Gene Expression Profiling Reveals Unique Molecular Subtypes of Neurofibromatosis Type I-associated and Sporadic Malignant Peripheral Nerve Sheath Tumors
Article first published online: 5 APR 2006
Volume 14, Issue 3, pages 297–303, July 2004
How to Cite
Watson, M. A., Perry, A., Tihan, T., Prayson, R. A., Guha, A., Bridge, J., Ferner, R. and Gutmann, D. H. (2004), Gene Expression Profiling Reveals Unique Molecular Subtypes of Neurofibromatosis Type I-associated and Sporadic Malignant Peripheral Nerve Sheath Tumors. Brain Pathology, 14: 297–303. doi: 10.1111/j.1750-3639.2004.tb00067.x
- Issue published online: 5 APR 2006
- Article first published online: 5 APR 2006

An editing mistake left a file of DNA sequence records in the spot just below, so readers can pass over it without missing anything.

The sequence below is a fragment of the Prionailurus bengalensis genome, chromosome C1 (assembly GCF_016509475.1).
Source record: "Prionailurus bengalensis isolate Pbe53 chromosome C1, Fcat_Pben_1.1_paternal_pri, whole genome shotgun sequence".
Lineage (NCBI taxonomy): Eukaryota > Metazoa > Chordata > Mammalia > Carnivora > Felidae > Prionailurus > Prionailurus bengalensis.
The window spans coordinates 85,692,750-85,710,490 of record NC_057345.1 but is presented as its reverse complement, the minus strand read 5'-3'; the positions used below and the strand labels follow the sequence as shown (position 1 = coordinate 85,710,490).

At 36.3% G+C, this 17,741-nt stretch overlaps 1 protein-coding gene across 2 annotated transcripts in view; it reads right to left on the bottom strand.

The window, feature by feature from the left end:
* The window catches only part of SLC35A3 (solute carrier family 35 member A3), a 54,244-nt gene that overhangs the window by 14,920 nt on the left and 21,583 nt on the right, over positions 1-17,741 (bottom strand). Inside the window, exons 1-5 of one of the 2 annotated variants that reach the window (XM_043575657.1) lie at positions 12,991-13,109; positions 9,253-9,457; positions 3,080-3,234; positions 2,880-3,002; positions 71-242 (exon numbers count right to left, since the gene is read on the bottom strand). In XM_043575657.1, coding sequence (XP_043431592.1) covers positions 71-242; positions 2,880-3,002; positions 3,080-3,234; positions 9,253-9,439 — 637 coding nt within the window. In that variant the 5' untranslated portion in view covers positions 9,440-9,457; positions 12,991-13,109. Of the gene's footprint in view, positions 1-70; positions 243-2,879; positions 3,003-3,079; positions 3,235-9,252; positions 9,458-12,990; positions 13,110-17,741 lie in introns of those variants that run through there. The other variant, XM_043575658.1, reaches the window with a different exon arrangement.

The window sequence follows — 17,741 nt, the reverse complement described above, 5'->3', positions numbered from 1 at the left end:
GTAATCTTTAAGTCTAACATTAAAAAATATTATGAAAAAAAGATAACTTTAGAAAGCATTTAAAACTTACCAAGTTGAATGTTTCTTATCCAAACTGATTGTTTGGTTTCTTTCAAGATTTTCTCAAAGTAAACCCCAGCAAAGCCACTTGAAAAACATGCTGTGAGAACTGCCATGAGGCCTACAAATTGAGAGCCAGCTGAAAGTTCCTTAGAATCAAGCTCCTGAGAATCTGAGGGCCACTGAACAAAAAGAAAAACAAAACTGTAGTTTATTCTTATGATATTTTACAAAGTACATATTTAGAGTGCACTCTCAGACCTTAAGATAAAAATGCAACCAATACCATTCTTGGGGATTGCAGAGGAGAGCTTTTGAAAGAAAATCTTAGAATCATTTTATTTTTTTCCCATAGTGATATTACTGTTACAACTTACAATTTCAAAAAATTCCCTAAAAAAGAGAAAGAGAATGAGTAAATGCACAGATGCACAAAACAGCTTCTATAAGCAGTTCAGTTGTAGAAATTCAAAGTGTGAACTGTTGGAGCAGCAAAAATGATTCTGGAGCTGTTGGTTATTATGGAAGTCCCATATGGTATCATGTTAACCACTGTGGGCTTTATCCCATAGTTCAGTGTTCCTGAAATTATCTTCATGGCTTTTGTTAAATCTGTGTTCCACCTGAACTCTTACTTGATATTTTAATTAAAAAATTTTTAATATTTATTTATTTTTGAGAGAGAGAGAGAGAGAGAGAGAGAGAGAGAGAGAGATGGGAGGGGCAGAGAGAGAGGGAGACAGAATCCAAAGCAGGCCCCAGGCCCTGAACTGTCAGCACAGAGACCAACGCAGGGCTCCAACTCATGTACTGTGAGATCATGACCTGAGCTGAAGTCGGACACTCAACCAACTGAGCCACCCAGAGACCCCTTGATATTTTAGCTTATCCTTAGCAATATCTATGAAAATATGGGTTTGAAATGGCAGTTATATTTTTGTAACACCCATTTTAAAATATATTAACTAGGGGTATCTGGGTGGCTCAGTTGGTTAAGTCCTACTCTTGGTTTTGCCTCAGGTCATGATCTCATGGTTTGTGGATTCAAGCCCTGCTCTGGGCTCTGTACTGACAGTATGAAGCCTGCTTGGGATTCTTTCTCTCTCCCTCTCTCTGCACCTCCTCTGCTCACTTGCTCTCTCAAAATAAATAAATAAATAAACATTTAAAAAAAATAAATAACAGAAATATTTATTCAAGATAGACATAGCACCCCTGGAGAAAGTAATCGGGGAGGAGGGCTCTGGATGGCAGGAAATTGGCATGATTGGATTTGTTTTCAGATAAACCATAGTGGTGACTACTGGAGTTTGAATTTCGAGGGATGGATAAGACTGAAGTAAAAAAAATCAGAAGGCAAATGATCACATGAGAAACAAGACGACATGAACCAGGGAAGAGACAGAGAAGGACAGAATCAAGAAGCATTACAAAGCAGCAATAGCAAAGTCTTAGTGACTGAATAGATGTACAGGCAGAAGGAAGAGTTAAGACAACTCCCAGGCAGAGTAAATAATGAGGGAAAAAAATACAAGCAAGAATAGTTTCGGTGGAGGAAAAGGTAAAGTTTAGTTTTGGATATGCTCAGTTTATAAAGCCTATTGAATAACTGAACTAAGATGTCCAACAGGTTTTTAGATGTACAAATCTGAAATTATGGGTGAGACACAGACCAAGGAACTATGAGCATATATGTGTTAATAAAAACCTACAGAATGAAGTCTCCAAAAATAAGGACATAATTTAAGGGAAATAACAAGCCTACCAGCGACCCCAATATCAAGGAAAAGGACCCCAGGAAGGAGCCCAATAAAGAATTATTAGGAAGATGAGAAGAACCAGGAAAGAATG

Malignant peripheral nerve sheath tumors (MPNSTs) are highly aggressive Schwann cell neoplasms that are frequently associated with Type I Neurofibromatosis (NF1) and respond poorly to current therapeutic regimens. To better understand the molecular heterogeneity of these tumors, we performed gene expression profiling on 25 NF1-associated and 17 sporadic MPNSTs using oligonucleotide microarrays representing approximately 8100 unique human gene transcripts. Using several previously reported statistical approaches, we were unable to identify a molecular signature that could reliably distinguish between NF1-associated and sporadic MPNSTs in independent training and test sample sets. However, using an unsupervised clustering approach, we identified an extensive gene expression signature that distinguished 9 of the 42 tumors analyzed. This signature corresponded to relative overexpression of transcripts associated with neuroglial differentiation (NCAM, MBP, L1CAM, P1P) and relative down-regulation of proliferation and growth factor associated transcripts (IGF2, FGFR1, MDK, Ki67). All tumors with this gene expression signature lacked expression of EGFR and all but one tumor were derived from patients with NF1. However, there were no other obvious associations with histological grade, tumor site, metastasis, recurrence, age, or patient survival. We conclude that distinct molecular classes of MPNST exist and that the ability to stratify these tumors based on unique and biologically relevant gene expression profiles may be important for future targeted therapeutics.